Modern economics is generally considered an entirely positive field of study, and the role of ethics and normative analysis is found to be irrelevant in contrast to facts and data. However, economics was once considered a portion of the broader field of political economy that evolved from the study of moral theology, and this origin is significant in understanding the extent to which normative analysis is appropriate in economics. Dutch theologian and statesman Abraham Kuyper emphasizes the use of sphere sovereignty to explain the relationship between different academic disciplines, and his perspective is applicable to the discussion of the role of normative analysis in economics. Kuyper found that while each sphere of study is distinct, each sphere is essentially related to the spheres that it evolves from. This paper applies the theological perspective of Kuyper to the field of economics and compares and contrasts this point of view with modern scholarly opinion on the subject.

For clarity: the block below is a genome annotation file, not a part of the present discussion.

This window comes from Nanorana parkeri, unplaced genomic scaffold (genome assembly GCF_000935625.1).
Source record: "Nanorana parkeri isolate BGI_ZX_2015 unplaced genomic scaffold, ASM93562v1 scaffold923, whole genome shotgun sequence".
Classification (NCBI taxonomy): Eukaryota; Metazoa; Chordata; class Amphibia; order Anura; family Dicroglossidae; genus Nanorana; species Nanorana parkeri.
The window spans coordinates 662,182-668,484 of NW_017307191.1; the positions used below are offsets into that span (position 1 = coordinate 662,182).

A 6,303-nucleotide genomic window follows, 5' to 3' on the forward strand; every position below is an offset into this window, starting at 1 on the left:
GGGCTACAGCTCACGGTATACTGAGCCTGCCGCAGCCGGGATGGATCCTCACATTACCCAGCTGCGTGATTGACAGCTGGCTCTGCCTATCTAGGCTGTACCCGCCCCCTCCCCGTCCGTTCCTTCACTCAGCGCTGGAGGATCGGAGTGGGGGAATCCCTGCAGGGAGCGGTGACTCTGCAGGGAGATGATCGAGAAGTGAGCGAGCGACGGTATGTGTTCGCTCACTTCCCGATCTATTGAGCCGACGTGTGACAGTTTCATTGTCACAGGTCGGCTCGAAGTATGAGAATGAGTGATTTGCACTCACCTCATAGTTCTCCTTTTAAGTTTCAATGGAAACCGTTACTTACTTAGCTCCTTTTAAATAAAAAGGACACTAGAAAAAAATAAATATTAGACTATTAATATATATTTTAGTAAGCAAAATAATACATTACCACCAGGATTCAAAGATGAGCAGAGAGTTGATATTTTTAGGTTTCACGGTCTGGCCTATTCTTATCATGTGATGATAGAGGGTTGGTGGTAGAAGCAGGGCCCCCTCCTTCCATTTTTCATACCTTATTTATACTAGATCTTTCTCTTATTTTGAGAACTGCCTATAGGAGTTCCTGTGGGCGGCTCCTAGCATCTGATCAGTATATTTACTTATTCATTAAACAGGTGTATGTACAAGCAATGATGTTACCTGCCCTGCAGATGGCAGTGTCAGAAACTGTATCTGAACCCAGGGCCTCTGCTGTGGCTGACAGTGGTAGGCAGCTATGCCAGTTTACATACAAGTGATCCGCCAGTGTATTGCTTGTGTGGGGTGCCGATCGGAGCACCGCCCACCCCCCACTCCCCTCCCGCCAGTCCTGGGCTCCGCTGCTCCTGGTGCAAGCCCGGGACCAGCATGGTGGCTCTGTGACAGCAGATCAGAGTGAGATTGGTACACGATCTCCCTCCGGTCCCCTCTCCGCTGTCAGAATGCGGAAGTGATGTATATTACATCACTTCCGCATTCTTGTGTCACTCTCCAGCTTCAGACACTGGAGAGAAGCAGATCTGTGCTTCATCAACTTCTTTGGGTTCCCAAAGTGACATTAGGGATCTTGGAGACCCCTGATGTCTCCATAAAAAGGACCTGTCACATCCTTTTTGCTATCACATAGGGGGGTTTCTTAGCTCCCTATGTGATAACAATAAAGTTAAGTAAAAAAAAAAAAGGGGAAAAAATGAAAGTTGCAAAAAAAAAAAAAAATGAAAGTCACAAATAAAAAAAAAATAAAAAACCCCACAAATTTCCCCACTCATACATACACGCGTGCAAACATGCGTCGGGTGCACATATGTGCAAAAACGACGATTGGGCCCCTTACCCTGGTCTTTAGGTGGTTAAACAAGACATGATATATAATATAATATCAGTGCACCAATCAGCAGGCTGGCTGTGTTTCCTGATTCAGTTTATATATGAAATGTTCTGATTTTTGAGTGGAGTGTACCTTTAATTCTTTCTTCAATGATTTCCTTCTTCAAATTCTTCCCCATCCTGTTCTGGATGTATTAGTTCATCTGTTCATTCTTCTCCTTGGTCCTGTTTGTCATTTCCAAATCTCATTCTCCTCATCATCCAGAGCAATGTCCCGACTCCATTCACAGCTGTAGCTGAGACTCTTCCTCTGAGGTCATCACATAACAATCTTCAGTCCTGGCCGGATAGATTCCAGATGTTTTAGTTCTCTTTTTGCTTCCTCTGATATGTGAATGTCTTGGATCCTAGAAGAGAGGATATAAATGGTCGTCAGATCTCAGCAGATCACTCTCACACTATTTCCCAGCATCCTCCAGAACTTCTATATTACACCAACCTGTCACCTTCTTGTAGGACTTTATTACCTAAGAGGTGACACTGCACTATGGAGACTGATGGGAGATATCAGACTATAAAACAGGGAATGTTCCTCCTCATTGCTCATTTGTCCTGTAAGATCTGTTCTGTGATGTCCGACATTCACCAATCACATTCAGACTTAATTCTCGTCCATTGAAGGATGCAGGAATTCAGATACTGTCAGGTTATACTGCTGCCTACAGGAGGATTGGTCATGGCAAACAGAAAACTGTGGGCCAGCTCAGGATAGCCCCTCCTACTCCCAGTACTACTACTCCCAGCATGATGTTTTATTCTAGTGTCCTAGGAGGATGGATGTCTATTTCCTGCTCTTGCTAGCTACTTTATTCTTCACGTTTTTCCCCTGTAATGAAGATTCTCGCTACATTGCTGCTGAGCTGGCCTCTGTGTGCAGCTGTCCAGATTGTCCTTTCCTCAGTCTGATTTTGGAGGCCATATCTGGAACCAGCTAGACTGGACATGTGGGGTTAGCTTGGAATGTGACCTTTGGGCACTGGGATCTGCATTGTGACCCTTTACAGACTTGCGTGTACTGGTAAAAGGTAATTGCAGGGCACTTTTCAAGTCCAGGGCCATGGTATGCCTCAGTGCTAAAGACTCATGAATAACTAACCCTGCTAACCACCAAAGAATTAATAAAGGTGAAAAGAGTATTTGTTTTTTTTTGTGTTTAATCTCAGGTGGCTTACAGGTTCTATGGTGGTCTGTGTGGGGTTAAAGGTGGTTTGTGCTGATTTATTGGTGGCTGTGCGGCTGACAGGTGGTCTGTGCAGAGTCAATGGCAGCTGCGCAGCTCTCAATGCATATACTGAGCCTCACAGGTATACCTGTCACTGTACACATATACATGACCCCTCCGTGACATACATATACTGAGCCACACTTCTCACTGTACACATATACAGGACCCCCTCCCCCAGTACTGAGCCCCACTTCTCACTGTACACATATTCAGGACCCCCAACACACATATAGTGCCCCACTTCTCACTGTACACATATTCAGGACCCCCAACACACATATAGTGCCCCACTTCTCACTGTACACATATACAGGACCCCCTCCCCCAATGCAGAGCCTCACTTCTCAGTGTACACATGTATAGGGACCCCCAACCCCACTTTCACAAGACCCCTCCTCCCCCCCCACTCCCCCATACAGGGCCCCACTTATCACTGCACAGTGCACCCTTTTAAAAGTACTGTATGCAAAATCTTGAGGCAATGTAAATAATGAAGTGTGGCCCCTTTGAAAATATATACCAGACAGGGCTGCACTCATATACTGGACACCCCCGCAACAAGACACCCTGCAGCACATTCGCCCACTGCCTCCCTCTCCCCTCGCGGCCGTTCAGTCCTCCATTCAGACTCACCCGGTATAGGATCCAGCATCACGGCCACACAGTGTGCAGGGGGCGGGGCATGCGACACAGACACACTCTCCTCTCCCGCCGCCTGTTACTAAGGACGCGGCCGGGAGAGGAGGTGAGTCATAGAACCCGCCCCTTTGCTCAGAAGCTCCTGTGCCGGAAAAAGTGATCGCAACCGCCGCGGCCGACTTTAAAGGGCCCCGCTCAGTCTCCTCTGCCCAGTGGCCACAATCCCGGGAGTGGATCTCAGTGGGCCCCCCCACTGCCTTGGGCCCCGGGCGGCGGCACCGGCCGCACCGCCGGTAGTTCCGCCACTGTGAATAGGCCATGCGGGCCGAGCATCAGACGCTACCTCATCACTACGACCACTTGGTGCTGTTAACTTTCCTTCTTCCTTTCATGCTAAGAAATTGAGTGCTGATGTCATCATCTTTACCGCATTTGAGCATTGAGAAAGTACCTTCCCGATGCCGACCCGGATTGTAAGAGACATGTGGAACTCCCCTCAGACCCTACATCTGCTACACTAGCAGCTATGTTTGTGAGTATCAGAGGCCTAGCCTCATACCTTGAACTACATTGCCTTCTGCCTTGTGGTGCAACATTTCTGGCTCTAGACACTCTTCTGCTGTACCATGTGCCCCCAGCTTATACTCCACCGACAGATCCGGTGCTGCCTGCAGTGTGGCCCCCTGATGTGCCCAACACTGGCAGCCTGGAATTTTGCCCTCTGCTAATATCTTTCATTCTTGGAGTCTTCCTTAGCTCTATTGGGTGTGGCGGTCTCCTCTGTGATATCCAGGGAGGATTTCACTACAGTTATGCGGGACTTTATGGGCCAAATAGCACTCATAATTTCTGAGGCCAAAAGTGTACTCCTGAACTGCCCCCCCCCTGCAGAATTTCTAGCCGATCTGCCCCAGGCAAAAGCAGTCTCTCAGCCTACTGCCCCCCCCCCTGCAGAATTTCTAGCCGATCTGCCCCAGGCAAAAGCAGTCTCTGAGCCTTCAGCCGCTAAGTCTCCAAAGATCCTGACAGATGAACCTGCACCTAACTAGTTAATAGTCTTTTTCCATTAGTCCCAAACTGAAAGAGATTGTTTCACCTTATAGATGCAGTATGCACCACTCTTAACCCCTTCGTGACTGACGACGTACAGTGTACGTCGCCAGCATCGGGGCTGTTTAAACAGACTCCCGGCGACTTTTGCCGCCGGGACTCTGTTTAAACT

Read the whole article here.

PowerBlog: Pokémon GO and the Success of Failure

Last week at Acton, I examined the economic (and spiritual) insights of Pokemon GO:

What Nintendo does is a microcosm of what successful markets in general do: They fail all the time. And they are able to fail all the time because they have sufficiently diversified their product offering without overextending themselves. So if one product, despite huge investments of time and money, fails, Nintendo still has two or three other big ideas just waiting to explode. And all they need is for one to catch on to completely make up for the losses inherent to the innovative process.

Read the whole post here.

Acton Commentary: Economics and the Orthodox Council